Investors can approximate the average market return by buying an index fund. But if you buy individual stocks, you can do both better or worse than that. That downside risk was realized by Reading International, Inc. (NASDAQ:RDI) shareholders over the last year, as the share price declined 17%. That contrasts poorly with the market return of 16%. Longer term shareholders haven't suffered as badly, since the stock is down a comparatively less painful 10% in three years.
While markets are a powerful pricing mechanism, share prices reflect investor sentiment, not just underlying business performance. One imperfect but simple way to consider how the market perception of a company has shifted is to compare the change in the earnings per share (EPS) with the share price movement.
Unhappily, Reading International had to report a 62% decline in EPS over the last year. The share price fall of 17% isn't as bad as the reduction in earnings per share. So the market may not be too worried about the EPS figure, at the moment -- or it may have expected earnings to drop faster.
The image below shows how EPS has tracked over time (if you click on the image you can see greater detail).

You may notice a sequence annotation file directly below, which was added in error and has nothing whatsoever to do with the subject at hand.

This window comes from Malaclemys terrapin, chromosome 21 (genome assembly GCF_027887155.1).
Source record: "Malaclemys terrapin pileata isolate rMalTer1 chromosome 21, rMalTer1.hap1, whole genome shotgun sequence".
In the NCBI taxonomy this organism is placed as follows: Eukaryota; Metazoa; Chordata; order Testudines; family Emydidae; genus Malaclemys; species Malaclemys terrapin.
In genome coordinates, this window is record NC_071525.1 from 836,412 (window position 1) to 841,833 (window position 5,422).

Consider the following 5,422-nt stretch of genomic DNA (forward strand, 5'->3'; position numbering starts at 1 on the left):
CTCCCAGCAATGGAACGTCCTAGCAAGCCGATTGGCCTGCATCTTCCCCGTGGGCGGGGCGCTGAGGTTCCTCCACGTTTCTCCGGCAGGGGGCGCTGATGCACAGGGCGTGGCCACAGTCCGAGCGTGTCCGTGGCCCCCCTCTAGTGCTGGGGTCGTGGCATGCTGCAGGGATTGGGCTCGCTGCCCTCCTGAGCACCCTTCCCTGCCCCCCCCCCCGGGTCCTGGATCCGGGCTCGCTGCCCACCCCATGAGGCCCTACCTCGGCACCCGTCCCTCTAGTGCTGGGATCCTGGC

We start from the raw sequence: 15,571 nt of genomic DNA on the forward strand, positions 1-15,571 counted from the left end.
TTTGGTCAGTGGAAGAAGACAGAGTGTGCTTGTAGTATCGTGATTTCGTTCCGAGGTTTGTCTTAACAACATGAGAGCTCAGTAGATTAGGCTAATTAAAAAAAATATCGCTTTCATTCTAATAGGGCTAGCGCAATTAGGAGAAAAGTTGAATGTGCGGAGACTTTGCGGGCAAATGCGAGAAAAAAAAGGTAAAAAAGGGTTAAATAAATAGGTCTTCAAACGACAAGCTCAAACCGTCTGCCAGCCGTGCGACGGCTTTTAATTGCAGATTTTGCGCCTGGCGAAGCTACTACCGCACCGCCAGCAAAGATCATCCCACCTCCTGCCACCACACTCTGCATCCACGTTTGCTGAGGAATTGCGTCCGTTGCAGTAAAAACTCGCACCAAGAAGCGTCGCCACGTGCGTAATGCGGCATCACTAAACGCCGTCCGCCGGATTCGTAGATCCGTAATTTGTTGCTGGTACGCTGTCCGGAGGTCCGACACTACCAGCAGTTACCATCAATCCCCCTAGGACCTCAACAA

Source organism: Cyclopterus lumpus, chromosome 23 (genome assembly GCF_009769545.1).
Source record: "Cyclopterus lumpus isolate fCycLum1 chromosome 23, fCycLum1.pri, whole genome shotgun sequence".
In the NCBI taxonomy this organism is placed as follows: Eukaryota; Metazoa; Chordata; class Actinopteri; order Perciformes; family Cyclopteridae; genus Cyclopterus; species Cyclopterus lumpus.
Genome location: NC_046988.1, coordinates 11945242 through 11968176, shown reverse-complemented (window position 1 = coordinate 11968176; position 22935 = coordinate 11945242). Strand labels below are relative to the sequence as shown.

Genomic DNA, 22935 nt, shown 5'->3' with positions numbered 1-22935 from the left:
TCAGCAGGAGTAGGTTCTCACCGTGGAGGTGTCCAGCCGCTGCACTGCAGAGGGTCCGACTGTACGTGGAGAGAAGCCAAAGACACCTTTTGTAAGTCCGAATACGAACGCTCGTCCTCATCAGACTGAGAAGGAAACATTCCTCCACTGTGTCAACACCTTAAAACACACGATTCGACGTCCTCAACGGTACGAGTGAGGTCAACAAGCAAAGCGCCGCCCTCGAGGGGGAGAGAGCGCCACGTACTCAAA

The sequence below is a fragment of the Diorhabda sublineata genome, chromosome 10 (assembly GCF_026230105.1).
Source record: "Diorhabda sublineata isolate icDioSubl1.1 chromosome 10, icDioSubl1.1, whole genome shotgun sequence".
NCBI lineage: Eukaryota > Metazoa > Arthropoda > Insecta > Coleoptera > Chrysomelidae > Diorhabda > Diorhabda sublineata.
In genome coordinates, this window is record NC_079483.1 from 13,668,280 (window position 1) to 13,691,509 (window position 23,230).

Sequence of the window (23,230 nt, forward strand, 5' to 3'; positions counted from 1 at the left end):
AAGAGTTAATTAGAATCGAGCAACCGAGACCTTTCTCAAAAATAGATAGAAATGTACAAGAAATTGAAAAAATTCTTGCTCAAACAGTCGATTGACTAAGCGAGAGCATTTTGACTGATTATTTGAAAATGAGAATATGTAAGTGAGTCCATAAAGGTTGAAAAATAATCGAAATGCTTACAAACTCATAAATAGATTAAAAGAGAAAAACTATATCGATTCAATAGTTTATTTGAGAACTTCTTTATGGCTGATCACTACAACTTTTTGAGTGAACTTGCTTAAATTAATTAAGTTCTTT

It might be well worthwhile taking a look at our free report on Reading International's earnings, revenue and cash flow.
A Different Perspective
While the broader market gained around 16% in the last year, Reading International shareholders lost 17%. However, keep in mind that even the best stocks will sometimes underperform the market over a twelve month period. Longer term investors wouldn't be so upset, since they would have made 3.1%, each year, over five years. It could be that the recent sell-off is an opportunity, so it may be worth checking the fundamental data for signs of a long term growth trend. Before spending more time on Reading International it might be wise to click here to see if insiders have been buying or selling shares.
If you would prefer to check out another company -- one with potentially superior financials -- then do not miss this free list of companies that have proven they can grow earnings.
Please note, the market returns quoted in this article reflect the market weighted average returns of stocks that currently trade on US exchanges.
We aim to bring you long-term focused research analysis driven by fundamental data. Note that our analysis may not factor in the latest price-sensitive company announcements or qualitative material.
If you spot an error that warrants correction, please contact the editor at firstname.lastname@example.org. This article by Simply Wall St is general in nature. It does not constitute a recommendation to buy or sell any stock, and does not take account of your objectives, or your financial situation. Simply Wall St has no position in the stocks mentioned. Thank you for reading.